This sensibility extended to every aspect of the production. “Francis built a lot of practicals into the art direction,” notes Kloss. “There were hanging lights next to the circus banners with Britney and the dancers walking through, and lights on the burlesque stage, along with other old theater lights. For wide shots, we used Nine-light Maxi-Brutes, but everything else was done with old-fashioned tungsten lamps as practicals. We started with those and then just accentuated them.

“I feel that Francis has always called on me for things that have a darker, more intense look, and I tend to paint out of the black, not the white,” he adds. “I like to start with all the lights off and start lighting a step at a time, and this project lent itself to that approach. We started with a dark stage and no light, then slowly illuminated what we wanted to see.

“We wanted the lighting to have two distinct looks, one natural and one theatrical. For the natural look, we used very simple paper China balls around the camera to give Britney the minimum amount of fill and put a bit of glow in her face. The other look was for the reverse, which we lit to look like there’s a strong light coming from a follow spot, from the audience area or from the other side of the stage. When Britney’s dancing on the burlesque stage, one strong follow spot creates a pure silhouette.” Lighting the reverse shots with strong spotlights had an added benefit: “On a big stage or in a big space, it helps you create a fake 3-D feel with a little bit of smoke and backlight. It instantly creates the sensation of a theatrical performance.”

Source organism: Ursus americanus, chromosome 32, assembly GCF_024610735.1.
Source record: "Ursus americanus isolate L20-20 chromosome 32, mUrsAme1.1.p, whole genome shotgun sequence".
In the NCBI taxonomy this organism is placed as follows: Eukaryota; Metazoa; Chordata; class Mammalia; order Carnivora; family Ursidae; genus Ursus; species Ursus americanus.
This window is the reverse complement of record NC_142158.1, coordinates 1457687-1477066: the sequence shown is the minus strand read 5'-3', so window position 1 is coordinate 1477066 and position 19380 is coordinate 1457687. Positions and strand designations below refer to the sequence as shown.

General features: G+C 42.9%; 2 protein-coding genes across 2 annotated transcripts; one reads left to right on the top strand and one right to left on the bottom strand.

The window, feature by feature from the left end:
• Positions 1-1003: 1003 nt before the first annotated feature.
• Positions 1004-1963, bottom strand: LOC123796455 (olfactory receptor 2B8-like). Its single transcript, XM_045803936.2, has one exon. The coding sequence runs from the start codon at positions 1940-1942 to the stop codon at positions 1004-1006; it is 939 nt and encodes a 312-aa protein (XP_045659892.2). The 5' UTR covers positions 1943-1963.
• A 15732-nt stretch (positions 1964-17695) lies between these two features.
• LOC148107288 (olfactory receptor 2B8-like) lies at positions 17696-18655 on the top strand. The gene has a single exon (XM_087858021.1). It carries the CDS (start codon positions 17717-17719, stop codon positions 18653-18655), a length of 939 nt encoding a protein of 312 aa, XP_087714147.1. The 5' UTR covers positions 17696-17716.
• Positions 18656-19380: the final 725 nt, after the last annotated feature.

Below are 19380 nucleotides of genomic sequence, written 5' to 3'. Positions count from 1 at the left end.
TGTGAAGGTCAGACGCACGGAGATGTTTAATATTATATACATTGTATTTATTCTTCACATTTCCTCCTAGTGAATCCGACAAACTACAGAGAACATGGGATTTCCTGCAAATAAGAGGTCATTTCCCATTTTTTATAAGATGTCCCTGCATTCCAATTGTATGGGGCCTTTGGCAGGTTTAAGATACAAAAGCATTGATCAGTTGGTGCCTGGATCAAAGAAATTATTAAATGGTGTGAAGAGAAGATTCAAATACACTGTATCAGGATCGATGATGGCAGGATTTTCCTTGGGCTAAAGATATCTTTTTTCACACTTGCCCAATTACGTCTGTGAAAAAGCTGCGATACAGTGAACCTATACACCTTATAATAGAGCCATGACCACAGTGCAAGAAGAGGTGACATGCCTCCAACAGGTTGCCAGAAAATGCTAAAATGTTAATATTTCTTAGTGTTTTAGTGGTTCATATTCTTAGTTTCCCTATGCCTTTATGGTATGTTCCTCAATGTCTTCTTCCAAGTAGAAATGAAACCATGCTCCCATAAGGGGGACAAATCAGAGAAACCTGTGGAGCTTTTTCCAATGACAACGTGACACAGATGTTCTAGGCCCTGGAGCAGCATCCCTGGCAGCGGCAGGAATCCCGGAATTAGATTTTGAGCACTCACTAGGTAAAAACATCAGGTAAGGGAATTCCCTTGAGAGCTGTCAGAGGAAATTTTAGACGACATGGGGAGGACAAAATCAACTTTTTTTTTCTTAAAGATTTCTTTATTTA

For most of the shoot, both Arri 435s were handheld. “That helped make everything feel a little more organic,” says Kloss. “Our idea was to give it a strong basic look with strong contrast and then shoot for coverage. I tried to light in a way that we could constantly keep moving without stopping between each setup to relight, so we decided on a general 45-degree backlight with soft fill light; that way, we had most of the situations pre-lit with dimmers. We adjusted up or down a bit while Britney was getting ready or changing wardrobe. Then, as soon as she showed up on set, we were ready to get maximum coverage. On a music video, it’s important to get enough angles to avoid repeating shots, because people always want to see new angles and images.”

“Circus” was shot on Kodak Vision3 500T 5219, which Kloss rated at ISO 320. “It was perfect for what we wanted,” he says. “There’s so much latitude and contrast control with that negative if you really expose it well. A project like this lets you really use that latitude and maximize the palette from the absolute jet black on the edges of the frame all the way to the blown-out whites of the highlights.”

“Circus” was not without challenges — including working with elephants and a wall of fire that could only stay lit for 15-20 seconds at a time — but Kloss says his longtime partnership with Lawrence kept things on schedule. “We shot two 12-hour days and got everything we needed. That’s one of the advantages of working with a director who has the experience to know what coverage he needs.”

Although Kloss has shot features, including Fear and Showtime, he notes that short-form projects have distinct advantages. “On a movie, you usually establish a look and just continue it for months. Videos and commercials keep you fresh.”